Wow! It’s been really hot across the country and many a person has since lost a rabbit (or two or even more).
We’ve been pretty lucky here though we did lose a couple ourselves.
One was a buck that was in a cage I had been considering moving. A few branches lost during the winter/spring had him a tad more in the sun that I was happy with. Lazy person that I was, and gone the first two days it got so hot….he succumbed to heat stroke. Poor guy. Not that he was in full out sun…but obviously enough that with the higher temps and no breeze it was too much.
That brings me to my first point. Place your cages in as shady of a spot as you can. Remember that tarps, though they do offer shade, don’t “vent” as much either. The best shade is under trees which “perspire” and help lower the temps or in the shadow of buildings that will allow over head venting to a great degree than tarps. If you only have tarps place them well up so that wind/venting can get in and out.
Here is one of our cages under a maple. The picture shows the most sun this cage gets during the summer.
Secondly, if you like us have more “enclosed” cages also known as hutches, consider removing the back and adding wire instead, keeping the back to reattach during the winter. The bunnies will appreciate the more open concept of the wire for cooling and catching the few breezes that come along when the temps are up. The cage above could probably use that done to it but it is not as substantially built as some of our other cages and needs the back for structure. It does however have wire at the ends and venting up near the top that you can’t see. Beyond that the two doors to the left are one open cage for litters that need more space but I don’t have a pasture pen available for them. With the shade from the maple this cage actually is one of the coolest on our property when it gets super hot.
Below is a picture of a pen with the back off for the summer and wire on it. When it starts to cool down we will replace the back as a wind/weather shield.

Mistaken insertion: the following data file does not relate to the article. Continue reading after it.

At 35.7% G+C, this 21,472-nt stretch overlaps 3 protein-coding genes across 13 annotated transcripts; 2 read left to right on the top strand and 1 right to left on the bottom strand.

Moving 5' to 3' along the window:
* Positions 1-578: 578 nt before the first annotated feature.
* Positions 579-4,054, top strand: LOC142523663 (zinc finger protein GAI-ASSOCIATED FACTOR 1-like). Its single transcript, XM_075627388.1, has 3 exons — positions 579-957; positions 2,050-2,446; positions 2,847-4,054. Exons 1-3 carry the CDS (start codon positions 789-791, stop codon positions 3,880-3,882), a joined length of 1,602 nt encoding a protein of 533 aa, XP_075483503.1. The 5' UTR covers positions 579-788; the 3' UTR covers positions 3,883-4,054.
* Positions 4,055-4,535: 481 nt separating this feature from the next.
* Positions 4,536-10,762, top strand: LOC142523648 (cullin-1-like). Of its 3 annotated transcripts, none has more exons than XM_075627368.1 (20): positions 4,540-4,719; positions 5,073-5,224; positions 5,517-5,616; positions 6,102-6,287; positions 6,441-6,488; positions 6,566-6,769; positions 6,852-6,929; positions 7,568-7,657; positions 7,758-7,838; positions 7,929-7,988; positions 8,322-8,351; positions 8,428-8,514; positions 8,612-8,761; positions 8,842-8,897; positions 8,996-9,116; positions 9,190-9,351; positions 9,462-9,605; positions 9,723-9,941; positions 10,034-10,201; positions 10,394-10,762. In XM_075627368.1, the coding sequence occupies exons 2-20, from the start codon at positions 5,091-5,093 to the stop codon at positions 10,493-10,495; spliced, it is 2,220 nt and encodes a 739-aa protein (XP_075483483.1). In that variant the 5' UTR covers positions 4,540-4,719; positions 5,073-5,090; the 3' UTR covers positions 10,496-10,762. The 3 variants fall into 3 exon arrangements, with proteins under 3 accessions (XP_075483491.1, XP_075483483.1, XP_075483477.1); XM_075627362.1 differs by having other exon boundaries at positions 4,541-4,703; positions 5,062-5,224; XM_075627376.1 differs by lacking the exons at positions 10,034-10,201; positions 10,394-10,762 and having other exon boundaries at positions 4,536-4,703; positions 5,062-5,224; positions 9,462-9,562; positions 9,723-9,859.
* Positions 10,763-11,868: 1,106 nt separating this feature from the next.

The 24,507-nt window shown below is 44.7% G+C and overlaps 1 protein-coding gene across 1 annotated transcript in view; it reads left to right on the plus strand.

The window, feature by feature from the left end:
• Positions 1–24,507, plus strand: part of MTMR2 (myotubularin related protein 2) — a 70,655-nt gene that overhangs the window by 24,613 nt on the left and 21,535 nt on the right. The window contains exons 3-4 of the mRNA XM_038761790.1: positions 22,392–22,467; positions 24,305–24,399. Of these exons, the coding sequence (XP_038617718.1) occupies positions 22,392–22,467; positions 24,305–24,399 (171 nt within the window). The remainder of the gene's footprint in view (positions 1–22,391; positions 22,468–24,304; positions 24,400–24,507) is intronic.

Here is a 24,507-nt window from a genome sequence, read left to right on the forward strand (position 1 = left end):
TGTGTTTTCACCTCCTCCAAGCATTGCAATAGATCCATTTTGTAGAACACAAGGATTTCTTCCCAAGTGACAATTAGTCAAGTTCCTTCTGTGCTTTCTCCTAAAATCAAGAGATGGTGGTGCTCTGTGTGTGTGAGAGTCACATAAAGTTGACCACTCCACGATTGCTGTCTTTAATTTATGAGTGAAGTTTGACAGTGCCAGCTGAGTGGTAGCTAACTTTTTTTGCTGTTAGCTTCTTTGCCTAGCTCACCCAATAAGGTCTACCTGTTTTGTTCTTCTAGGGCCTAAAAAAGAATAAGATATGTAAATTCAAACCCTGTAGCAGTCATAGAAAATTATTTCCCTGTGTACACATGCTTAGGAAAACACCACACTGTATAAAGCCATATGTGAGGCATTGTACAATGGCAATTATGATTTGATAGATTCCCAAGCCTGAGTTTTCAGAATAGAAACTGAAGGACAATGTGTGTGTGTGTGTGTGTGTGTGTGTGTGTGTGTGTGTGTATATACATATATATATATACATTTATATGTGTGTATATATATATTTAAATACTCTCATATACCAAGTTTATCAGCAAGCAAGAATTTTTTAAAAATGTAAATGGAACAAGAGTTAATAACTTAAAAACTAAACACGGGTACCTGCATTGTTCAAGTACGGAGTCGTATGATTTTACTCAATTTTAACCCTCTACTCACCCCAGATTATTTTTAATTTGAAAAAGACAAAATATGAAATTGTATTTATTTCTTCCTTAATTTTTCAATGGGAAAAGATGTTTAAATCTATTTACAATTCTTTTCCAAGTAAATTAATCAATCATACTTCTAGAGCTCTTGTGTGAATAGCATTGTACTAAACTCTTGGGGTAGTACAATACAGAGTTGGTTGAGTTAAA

Oh yes, that is also a couple of our chocolate Silver Fox does. They are currently beginning their molt so they look a bit blotchy right now. The chocolate is not yet a ARBA accepted color for the Silver Fox (neither is the blue) but in the not too distant future it will be. It is a recessive and much more difficult color to get because of that.
Another way rabbits heat up is by too many bodies in one small pen. Remember when it gets hot to move does with kits to the largest cages you have available. We use the one mentioned above and also our pasture pens….though we did lose two 4 week old kits because of crowding. Luckily we did not lose mom or all the babies. Unfortunately again…that was my fault for not being here and not paying enough attention to the weather to give my temporary caretakers instructions on what to do during such extreme weather. We generally don’t breed during the hottest part but this was the first time I had issues with it being SO hot that kits that old had trouble.
Pasture pens are a great way to keep rabbits cool. The contact with the ground helps immensely. Our rabbits are very good about not digging though some breeds are more prone to that. If your breed digs more you can just move your pen more often. We can,if we need to, keep our pens in the same spot for two days. We have been on some days since we’ve been trying to keep them nearer to the trees. We don’t leave them longer than that though since we don’t want disease issues to pop up. During the afternoon, when using pasture pens, you can spray down the roof with water and also hose some water into the pen and onto the grass for additional cooling (notice how dry the grass is in the picture—that was the greenest spot in the yard)
Yes, the rabbits will run around a bit but no they won’t die from the stress. If they do…..you were about to lose them anyway. Really. We spray our pasture pens down during the middle of the day (about 1 to 4pm) along with the grass. Occasionally I will purposefully give the buns a quick squirt too. They don’t really like it…but they get some water as they lick their selves which is good for them on a hot day.
Lastly, if it’s really really hot…..say in the range of 106 to 108 like it was here for many days, give your rabbits ice bottles to lay around and possibly dip them in water to cool them. We gave the rabbits their ice bottle about 11am and then about 2pm I went out and dipped each rabbit in a bucket of water. Fill a 5 gallon bucket(s) earlier in the day so they will be warm. DO NOT plunge your rabbit into cold out of the water hose water…it is shocking to them. However, also make sure it’s not hot water from sitting out in the sun either -you don’t want to burn them. Put the rabbit in up to it’s neck and rub the water in to the fur a bit them put them back in their cage. Some always act like they hate it…some actually like it after the first time. However it is once it gets back to say…100 with a bit of wind or even cooler… you can usually quit doing all the ice and dipping. With appropriate cages and siting most rabbits will do fine in pretty hot weather. However as we all know we’ve had record breaking temps this year and that’s hard on all of us…humans and rabbits.
Remember the most important thing about keeping rabbits cool is siting. Start with that then move to other things.